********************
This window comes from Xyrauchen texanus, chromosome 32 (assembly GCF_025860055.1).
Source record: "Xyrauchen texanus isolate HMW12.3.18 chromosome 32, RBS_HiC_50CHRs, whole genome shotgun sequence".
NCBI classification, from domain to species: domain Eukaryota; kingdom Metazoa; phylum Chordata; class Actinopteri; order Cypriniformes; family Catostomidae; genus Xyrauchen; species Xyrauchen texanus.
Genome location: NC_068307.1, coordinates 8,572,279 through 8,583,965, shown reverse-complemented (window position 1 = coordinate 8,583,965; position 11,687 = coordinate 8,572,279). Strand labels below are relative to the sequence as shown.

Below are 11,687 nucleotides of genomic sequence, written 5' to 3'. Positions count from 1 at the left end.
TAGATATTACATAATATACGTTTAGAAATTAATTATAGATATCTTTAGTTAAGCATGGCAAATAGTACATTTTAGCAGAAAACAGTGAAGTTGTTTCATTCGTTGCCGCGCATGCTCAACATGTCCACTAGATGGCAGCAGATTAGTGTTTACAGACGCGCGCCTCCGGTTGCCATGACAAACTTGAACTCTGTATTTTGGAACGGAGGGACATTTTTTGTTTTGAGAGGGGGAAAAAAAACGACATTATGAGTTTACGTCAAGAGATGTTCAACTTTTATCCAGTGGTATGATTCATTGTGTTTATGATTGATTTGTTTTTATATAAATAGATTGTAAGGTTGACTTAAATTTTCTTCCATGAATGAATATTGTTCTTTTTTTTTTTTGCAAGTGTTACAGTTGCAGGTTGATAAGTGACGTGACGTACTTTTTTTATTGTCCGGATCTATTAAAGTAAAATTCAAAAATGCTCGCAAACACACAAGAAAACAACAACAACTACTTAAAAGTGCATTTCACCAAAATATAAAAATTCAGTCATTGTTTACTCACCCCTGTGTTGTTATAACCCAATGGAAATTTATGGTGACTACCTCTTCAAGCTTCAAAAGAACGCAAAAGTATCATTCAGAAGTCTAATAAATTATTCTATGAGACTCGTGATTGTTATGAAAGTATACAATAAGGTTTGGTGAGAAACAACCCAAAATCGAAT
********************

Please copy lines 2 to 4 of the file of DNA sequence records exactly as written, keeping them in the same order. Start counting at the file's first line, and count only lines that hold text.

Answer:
Source record: "Xyrauchen texanus isolate HMW12.3.18 chromosome 32, RBS_HiC_50CHRs, whole genome shotgun sequence".
NCBI classification, from domain to species: domain Eukaryota; kingdom Metazoa; phylum Chordata; class Actinopteri; order Cypriniformes; family Catostomidae; genus Xyrauchen; species Xyrauchen texanus.
Genome location: NC_068307.1, coordinates 8,572,279 through 8,583,965, shown reverse-complemented (window position 1 = coordinate 8,583,965; position 11,687 = coordinate 8,572,279). Strand labels below are relative to the sequence as shown.